Esa whittles down list of would-be astronauts

350 Swiss men and women had been hoping to spend some time in space Reuters

Of 350 aspiring Swiss astronauts, along with thousands of other hopefuls who had sought to take part in Europe's astronaut programme, most have received bad news.

This content was published on August 11, 2008 minutes

The would-be space explorers were among 8,000 who had originally applied for one of eight spots in the European Space Agency (Esa) programme, according to former Swiss astronaut Claude Nicollier.

On Monday, Esa told swissinfo that only 900 hopefuls remain in the race. They are undergoing psychological tests in the German city of Hamburg, set to finish at the end of this month.

One in five – around 180 men and women – will make it through to the next round, although Esa said it would not release names.

"I am very hopeful that there will be a Swiss among the eight future astronauts who are chosen in the end," Nicollier told Le Matin Dimanche newspaper.

"I will help the Swiss candidates who I know or who have asked me for help. But that's the only thing I can honestly do," he said.

Nicollier, a consultant with Esa, said he would be an expert for the third of the six-stage selection process, set to begin in September.


The countries that contribute the most money to Esa – mainly the Germans and the French – will heavily influence the final selection for astronauts Nicollier said.

"We should get to the end of the race with around 20 or 30 highly qualified candidates," he said. "After that, I cannot promise that the final selection will not be influenced by considerations of a political nature."

People between the ages of 27 and 37 from any of Esa's 17 member countries with scientific training were invited to apply for the spots. English and Russian speakers are at an advantage.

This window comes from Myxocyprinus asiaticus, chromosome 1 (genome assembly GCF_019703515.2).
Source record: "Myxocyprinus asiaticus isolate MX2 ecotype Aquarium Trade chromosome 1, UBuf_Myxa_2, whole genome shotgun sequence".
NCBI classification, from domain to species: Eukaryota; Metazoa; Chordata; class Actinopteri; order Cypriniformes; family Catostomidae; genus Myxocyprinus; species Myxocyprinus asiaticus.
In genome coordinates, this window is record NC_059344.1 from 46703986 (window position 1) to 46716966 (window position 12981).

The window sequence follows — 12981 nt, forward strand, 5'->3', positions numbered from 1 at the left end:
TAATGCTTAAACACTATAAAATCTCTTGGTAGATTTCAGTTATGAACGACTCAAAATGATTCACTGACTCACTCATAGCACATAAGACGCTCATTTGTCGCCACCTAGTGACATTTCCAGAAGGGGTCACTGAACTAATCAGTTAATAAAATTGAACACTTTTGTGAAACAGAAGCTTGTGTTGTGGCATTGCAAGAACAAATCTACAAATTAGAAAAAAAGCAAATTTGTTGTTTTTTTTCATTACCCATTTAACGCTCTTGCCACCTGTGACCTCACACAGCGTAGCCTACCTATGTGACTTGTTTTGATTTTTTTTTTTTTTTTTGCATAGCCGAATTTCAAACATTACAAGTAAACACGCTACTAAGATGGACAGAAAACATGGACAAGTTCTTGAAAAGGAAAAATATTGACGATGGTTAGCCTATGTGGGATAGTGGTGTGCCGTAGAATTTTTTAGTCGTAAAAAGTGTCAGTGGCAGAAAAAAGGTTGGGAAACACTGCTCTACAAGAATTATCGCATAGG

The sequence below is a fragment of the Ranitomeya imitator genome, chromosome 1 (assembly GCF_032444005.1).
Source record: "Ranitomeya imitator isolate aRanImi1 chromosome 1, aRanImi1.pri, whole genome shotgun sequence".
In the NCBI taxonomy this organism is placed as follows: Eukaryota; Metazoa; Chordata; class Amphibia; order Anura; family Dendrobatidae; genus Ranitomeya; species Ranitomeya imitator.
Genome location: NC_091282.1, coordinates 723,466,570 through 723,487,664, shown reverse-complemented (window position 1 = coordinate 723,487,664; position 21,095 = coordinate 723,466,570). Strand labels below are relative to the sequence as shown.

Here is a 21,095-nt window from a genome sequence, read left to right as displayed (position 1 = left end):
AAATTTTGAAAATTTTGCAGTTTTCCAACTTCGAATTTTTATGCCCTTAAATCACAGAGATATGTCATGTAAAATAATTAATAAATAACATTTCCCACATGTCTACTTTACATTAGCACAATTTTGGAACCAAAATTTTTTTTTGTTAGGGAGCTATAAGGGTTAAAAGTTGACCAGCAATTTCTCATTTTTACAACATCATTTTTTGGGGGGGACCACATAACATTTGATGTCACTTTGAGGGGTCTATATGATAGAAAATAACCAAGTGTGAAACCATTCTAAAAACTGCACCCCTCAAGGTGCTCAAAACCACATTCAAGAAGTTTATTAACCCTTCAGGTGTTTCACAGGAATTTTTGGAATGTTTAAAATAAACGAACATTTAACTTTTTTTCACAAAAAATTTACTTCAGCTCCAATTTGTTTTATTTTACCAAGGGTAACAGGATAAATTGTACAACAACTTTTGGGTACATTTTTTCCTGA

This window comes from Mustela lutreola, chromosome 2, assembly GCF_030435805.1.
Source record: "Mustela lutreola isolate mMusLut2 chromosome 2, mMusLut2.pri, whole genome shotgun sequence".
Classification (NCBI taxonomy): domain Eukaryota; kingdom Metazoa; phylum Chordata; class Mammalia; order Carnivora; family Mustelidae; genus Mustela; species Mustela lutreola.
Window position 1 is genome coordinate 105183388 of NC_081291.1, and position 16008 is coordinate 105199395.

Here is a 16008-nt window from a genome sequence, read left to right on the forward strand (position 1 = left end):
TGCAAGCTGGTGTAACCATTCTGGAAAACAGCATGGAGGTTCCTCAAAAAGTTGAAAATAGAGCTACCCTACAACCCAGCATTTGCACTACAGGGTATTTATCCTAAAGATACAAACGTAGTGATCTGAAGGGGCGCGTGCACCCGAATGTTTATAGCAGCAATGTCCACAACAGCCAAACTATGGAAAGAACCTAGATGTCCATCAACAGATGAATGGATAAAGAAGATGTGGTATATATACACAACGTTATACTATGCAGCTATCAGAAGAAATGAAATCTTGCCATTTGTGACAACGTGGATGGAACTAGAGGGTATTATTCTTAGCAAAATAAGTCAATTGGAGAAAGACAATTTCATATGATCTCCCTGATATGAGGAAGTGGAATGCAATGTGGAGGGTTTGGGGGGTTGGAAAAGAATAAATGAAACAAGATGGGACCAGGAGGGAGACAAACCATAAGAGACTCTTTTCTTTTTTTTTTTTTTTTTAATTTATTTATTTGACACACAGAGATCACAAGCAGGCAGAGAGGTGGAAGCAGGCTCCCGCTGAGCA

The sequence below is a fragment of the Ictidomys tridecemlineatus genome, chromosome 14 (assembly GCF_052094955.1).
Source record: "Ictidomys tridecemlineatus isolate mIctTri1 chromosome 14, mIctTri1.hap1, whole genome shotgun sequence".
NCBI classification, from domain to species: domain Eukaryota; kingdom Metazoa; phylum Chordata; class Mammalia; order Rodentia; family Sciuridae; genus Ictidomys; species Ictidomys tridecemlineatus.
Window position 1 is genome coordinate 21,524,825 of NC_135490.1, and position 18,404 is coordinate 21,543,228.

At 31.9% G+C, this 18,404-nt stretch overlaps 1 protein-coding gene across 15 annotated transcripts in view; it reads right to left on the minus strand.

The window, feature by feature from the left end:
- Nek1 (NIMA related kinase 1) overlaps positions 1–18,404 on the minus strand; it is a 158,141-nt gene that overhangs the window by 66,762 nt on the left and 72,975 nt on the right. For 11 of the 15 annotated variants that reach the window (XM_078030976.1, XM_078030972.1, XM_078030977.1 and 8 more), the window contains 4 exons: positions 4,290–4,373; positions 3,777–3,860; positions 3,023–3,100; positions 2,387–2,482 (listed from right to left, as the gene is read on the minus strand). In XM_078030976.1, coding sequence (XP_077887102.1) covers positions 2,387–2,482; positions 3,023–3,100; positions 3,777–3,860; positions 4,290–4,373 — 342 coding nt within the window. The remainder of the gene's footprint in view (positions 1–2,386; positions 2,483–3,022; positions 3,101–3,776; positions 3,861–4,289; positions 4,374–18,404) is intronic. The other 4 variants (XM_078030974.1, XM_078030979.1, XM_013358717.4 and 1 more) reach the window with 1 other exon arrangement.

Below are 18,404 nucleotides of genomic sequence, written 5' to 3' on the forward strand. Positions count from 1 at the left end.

Esa will choose four astronauts and four alternates by the summer of 2009.

In April, Esa had held recruitment sessions at the Federal Institutes of Technology in Zurich and Lausanne. The Swiss Space Office had expected up to 1,000 applications.

Civilian spacemen

Nicollier, who has completed four space missions, told Le Matin he supported the space tourism enterprise of British billionaire Richard Branson.

"Mr Branson sells dreams," he said. "I have lived the dream and hope everybody has the chance to see what I saw up there."

Branson's firm, Virgin Galactic, is set to rocket civilians into suborbital flight – just over 100,000 km – for $200,000 (SFr216,000) by 2010. The company, which has already received $30 million in bookings, should not expect to count on Nicollier as a paying customer.

"Mr Branson offers suborbital flights of a short duration. However, I have had the privilege of experiencing over 1,000 hours in orbit above the earth," he said.

swissinfo, Justin Häne


Citizens of one of the 17 member states of European Space Agency.

Age should allow for a professional career as an astronaut of at least 20 years.

A university degree in natural sciences, engineering or medicine. (Military or test pilots exempt).

At least three years of professional experience.

Ability to execute a wide range of professional duties and cope being away from home for long periods.

Medical certification (JARFCL3 Class 2), as required for private pilot licence in Europe.

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Switzerland in Space

Switzerland was one the founders of the European Space Agency.

The Swiss space industry includes 28 research institutes and 54 companies.

They specialise mostly in ground equipment, optical apparatuses, telecommunications systems, clocks, robotic machinery, microgravity research and weather surveillance.

Switzerland's Claude Nicollier is an astrophysicist, test pilot and astronaut.

He was the first foreigner granted mission specialist status by Nasa and completed four missions on board the space shuttle.

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